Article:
Vile Lair: There’s very little to this, other than adding Deepscorn Hollow, the Vile Lair of the title. There’s no quest for it other than to tell you you’ve inherited it and to go there. It’s a lair intended for evil characters, and the only really useful aspect is easy access to a cure for vampirism, which would otherwise entail quite a long quest in the normal game.
Wizard’s Tower: Exactly as the title suggests, this adds a wizard’s tower to the game. There’s no challenge to acquiring it. As soon as you load the game after the mod is installed, a quest will turn up telling you to go there, as the tower is now yours. This means that as soon as you can afford the fittings, you can get access to things like enchanting items and creating spells, as well as a room that gives you a bonus to your alchemy skill when making potions. Given the lack of any sort of challenge before getting this, it almost feels like a cheat to get access to these things without having to get into the Mage’s Guild as you would usually have to.
Knights of the Nine: This is the main content, as suggested by the title of the box set. It’s a fairly lengthy quest that begins when you hear about an attack on a chapel, and are told about a prophet. Seeking out the prophet, he tells you about a prophecy. I guess that’s why he’s a prophet. It seems the only person who can defeat the one responsible for the attack is someone armed with the relics of Hero McKnightface, the one who banished him to Oblivion originally. I wonder who that will be… So off you head, to find the relics, in a quest that will take you round various dungeons finding the different pieces of armour and weapons. It’s a good quest, and should take around 5 – 6 hours to complete. Ultimately though, it’s just another quest added to the main game. It doesn’t really add anything new to the way Oblivion plays, although there are some basic puzzle elements this time that I don’t remember in the main game.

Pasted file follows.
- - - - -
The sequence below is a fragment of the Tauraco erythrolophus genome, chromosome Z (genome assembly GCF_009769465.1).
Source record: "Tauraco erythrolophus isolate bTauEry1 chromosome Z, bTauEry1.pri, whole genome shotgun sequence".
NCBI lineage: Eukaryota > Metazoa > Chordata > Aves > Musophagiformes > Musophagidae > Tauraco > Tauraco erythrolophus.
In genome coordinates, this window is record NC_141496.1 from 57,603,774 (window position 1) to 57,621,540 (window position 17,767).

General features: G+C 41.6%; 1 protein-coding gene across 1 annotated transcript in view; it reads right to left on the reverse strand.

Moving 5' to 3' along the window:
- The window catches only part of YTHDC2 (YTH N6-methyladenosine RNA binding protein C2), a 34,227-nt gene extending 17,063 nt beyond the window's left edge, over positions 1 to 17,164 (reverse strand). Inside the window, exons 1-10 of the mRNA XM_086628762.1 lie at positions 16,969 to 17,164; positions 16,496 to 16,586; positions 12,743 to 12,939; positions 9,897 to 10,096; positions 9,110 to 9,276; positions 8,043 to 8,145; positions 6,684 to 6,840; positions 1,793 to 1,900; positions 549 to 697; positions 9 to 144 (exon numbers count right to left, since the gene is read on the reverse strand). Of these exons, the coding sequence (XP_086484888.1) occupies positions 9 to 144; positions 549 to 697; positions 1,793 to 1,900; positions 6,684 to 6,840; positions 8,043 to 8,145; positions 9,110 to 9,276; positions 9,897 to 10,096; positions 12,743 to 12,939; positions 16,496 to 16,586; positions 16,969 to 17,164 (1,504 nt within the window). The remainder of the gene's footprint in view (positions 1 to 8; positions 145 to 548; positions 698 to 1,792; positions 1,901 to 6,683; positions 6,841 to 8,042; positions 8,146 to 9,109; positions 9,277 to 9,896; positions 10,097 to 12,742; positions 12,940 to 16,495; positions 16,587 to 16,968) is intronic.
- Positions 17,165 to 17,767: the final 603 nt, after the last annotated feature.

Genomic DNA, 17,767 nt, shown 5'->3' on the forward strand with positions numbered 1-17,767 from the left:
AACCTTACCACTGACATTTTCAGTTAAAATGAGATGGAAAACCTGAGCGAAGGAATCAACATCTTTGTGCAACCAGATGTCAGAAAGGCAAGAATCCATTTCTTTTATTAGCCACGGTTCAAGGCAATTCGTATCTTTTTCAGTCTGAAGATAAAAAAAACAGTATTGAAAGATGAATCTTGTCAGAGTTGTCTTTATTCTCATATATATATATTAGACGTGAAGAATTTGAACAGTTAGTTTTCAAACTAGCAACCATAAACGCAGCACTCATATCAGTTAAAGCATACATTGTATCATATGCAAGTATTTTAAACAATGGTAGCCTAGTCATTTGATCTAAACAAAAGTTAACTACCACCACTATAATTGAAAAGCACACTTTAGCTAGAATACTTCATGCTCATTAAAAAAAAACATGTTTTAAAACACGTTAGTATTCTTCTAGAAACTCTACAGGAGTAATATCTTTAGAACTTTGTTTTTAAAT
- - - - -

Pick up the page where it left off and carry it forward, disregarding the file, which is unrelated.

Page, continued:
So is Knights of the Nine worth buying? Could somebody tell me? I haven’t got a clue. It really depends on the price, and the individual who is buying it. This content certainly isn’t bad, but the only two pieces of it that are really worthwhile are the new quests from Mehrunes Razor and Knights of the Nine itself. They’re very good, but they add just a few more hours on to a game that is already well over 100 hours. On the other hand, the amount of gameplay is probably equivalent in length to most modern games in their entirety. Paying the full retail price for this box just isn’t worthwhile. You can buy the downloads of all these items for under $25 dollars from the official website, which works out at much less than the retail price for the box. Considering that the only two items that are worth having cost the equivalent of under £10, the box is just unreasonably priced. If you can find the box set for around £5 or less then it’s probably a reasonable deal, but for anything more, it’s just not really worth it just to add a couple of quests to an already huge game.
Save System Review: The same as in Oblivion.
Graphics: Again, the same as in Oblivion. Obviously.
Sound: As you can probably guess… the same as Oblivion.
Bugs: I didn’t spot any bugs specific to these new elements.
Gameplay: The gameplay is very good, since it’s just more quests for the brilliant Oblivion. There just isn’t really enough of it to justify the price.
Storyline: A decent storyline to the quest, although nothing too spectacular.
Arbitrary Final Score:
Will you play it all night or will you just say "nein"? Comment in the forums!